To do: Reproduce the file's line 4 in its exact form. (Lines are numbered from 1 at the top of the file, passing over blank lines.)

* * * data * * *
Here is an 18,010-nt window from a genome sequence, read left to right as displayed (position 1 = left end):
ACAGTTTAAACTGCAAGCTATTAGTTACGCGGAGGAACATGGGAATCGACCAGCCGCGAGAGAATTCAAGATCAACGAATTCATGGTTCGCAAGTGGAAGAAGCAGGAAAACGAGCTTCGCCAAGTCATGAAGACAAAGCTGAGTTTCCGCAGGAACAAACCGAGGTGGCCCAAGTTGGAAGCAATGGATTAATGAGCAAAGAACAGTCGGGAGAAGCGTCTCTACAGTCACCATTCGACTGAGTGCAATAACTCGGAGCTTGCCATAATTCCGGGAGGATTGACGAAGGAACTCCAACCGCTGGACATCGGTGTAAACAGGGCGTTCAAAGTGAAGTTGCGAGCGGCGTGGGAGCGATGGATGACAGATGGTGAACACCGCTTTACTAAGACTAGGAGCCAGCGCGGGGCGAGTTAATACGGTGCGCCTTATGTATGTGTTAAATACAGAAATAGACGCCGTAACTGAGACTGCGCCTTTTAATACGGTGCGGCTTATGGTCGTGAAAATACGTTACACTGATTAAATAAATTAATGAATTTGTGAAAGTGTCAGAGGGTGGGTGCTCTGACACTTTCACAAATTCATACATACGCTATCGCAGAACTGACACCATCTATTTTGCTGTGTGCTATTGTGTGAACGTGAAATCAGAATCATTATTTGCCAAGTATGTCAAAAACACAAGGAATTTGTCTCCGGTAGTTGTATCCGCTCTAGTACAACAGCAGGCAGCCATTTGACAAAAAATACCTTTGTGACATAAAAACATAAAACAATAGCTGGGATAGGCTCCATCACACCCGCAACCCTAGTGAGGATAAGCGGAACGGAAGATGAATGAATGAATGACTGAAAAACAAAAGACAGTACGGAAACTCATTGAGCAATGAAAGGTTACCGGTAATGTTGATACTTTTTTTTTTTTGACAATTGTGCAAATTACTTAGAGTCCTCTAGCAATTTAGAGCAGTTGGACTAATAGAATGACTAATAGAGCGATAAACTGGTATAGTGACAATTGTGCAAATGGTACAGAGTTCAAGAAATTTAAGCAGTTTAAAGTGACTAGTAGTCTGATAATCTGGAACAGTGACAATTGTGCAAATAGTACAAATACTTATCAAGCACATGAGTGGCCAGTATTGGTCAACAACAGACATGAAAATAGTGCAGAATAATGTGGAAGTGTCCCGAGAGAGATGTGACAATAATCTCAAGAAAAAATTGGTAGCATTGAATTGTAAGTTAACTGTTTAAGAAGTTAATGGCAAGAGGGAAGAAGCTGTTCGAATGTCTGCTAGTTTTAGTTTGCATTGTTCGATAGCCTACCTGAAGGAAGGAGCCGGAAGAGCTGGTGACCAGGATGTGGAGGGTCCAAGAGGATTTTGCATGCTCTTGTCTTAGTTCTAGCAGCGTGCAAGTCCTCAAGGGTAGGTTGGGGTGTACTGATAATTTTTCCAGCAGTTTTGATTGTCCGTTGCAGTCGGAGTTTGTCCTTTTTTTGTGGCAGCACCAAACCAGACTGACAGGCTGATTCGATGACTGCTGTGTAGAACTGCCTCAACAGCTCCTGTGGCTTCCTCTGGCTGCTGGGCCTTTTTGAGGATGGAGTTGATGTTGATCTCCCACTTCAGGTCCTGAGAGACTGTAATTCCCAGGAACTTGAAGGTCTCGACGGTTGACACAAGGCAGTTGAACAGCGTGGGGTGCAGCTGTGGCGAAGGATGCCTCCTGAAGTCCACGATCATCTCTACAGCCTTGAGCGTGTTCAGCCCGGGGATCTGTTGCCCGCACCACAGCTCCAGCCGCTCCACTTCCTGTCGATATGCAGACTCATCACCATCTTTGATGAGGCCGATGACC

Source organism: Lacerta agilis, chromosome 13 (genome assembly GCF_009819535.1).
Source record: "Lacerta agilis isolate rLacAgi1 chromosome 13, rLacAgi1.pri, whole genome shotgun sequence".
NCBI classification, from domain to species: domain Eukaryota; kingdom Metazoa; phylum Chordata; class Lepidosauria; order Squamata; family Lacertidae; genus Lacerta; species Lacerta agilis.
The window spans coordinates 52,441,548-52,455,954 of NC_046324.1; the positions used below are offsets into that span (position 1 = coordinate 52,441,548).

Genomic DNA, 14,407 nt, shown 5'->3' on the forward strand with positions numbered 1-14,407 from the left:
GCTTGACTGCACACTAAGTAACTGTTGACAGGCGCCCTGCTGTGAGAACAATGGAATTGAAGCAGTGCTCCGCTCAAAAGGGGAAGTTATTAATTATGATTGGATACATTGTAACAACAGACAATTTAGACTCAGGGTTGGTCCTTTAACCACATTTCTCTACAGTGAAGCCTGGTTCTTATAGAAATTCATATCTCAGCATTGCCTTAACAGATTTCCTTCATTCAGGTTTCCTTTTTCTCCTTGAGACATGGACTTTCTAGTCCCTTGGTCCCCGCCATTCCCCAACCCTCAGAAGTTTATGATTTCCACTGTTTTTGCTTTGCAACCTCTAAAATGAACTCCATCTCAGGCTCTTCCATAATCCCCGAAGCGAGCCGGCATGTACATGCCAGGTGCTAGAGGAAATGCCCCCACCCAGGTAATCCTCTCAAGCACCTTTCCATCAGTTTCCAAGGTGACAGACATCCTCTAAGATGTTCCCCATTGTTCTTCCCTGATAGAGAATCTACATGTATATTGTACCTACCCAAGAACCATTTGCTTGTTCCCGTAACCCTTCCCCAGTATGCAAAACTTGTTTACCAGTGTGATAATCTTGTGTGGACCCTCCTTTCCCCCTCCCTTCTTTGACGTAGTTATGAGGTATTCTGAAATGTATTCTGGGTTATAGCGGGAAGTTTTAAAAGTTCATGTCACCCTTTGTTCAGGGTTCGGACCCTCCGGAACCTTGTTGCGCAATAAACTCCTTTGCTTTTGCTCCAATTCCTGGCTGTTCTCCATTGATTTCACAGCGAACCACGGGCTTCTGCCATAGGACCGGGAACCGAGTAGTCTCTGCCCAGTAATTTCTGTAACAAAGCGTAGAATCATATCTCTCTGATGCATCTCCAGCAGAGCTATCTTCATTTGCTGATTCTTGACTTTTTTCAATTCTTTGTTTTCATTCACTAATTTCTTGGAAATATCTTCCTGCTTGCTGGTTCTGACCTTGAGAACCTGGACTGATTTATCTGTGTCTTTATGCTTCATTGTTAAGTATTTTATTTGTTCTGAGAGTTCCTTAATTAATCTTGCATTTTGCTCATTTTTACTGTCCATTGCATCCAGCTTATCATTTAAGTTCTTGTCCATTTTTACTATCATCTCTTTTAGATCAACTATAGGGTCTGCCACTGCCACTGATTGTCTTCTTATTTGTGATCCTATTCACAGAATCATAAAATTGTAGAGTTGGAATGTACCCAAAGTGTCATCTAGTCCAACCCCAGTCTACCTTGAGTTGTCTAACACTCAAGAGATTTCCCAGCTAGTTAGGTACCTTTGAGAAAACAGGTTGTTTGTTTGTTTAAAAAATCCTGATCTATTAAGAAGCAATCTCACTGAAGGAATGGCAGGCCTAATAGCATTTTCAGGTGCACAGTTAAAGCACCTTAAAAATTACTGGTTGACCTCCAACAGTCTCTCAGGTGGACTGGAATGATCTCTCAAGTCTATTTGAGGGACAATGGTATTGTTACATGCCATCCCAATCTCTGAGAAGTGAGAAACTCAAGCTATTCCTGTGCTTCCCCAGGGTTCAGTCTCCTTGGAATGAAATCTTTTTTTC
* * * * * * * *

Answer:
Source record: "Lacerta agilis isolate rLacAgi1 chromosome 13, rLacAgi1.pri, whole genome shotgun sequence".